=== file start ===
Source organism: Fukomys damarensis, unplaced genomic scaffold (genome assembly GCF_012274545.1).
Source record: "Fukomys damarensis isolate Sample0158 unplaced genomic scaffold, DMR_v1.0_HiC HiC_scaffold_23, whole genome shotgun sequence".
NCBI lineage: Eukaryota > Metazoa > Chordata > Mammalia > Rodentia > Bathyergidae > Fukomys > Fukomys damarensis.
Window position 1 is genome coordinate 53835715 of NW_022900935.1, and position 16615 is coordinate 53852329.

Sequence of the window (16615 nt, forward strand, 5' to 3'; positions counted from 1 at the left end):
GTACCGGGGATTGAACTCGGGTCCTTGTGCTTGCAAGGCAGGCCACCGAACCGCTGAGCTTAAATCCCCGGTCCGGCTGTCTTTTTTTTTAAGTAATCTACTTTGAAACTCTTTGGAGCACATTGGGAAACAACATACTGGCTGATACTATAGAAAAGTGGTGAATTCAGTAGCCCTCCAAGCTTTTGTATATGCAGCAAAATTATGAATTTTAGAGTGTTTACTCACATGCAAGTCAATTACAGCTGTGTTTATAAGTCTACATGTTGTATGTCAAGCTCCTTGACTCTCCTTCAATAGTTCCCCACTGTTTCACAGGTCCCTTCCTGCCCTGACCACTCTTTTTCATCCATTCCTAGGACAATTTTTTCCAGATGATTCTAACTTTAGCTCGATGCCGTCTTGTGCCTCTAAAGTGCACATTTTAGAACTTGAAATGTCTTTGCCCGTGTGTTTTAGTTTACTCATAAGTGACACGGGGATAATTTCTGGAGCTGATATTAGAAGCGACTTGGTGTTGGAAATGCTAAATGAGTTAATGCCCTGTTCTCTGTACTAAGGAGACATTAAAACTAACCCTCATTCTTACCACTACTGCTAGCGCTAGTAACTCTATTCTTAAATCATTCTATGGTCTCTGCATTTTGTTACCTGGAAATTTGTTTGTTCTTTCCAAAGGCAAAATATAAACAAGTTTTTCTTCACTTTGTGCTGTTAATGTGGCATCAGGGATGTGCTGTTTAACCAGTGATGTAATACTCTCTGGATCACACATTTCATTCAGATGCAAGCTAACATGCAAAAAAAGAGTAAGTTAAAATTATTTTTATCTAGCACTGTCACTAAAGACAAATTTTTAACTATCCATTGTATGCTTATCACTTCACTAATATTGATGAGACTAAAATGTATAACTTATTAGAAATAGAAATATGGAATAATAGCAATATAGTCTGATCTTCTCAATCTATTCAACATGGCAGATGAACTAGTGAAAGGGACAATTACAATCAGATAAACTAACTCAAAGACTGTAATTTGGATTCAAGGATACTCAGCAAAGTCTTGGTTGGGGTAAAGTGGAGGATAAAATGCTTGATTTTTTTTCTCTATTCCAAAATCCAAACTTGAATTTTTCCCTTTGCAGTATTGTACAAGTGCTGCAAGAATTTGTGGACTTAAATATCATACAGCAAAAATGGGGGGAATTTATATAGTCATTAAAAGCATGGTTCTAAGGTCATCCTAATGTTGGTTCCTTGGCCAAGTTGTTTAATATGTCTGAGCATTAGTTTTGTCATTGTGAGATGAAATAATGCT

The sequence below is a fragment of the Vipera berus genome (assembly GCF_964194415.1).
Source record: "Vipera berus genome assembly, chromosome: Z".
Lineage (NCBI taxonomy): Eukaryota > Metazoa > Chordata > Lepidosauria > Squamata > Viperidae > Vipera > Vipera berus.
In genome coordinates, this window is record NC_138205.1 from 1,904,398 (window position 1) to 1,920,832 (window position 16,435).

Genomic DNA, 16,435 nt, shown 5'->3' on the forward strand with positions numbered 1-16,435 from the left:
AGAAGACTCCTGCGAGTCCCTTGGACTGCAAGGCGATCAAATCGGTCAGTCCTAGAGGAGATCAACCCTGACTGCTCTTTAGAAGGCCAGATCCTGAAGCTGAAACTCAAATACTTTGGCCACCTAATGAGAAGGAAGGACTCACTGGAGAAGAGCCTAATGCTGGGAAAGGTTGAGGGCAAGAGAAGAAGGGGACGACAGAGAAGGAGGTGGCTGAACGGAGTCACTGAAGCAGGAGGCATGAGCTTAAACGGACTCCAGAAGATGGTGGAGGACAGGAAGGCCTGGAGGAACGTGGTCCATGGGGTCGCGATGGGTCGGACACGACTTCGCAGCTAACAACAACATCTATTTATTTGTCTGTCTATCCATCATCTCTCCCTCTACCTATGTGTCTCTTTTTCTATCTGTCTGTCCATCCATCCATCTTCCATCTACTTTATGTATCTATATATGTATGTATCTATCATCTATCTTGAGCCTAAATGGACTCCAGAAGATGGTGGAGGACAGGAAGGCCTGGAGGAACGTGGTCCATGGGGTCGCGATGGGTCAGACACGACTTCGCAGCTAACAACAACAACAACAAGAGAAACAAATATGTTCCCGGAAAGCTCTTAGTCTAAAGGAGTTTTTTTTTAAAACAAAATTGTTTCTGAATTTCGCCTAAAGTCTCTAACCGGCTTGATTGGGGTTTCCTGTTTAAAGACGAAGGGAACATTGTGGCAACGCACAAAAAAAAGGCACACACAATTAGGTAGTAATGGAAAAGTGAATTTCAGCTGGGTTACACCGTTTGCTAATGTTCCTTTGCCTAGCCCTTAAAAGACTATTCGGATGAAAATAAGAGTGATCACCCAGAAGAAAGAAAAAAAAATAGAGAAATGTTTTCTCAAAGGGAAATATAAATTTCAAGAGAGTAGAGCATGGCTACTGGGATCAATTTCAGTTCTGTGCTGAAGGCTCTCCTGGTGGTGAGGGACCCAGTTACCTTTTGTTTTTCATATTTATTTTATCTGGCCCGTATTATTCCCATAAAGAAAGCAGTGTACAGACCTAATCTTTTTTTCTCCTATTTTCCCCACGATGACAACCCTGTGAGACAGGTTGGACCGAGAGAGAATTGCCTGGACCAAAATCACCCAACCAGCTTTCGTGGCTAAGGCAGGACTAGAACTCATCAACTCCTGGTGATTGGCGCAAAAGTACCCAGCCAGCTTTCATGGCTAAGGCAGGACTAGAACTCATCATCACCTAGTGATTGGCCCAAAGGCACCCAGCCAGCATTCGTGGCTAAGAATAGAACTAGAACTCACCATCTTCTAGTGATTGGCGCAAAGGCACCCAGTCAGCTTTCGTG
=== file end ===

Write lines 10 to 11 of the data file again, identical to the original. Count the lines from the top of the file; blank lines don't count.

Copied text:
In genome coordinates, this window is record NC_138205.1 from 1,904,398 (window position 1) to 1,920,832 (window position 16,435).

Genomic DNA, 16,435 nt, shown 5'->3' on the forward strand with positions numbered 1-16,435 from the left: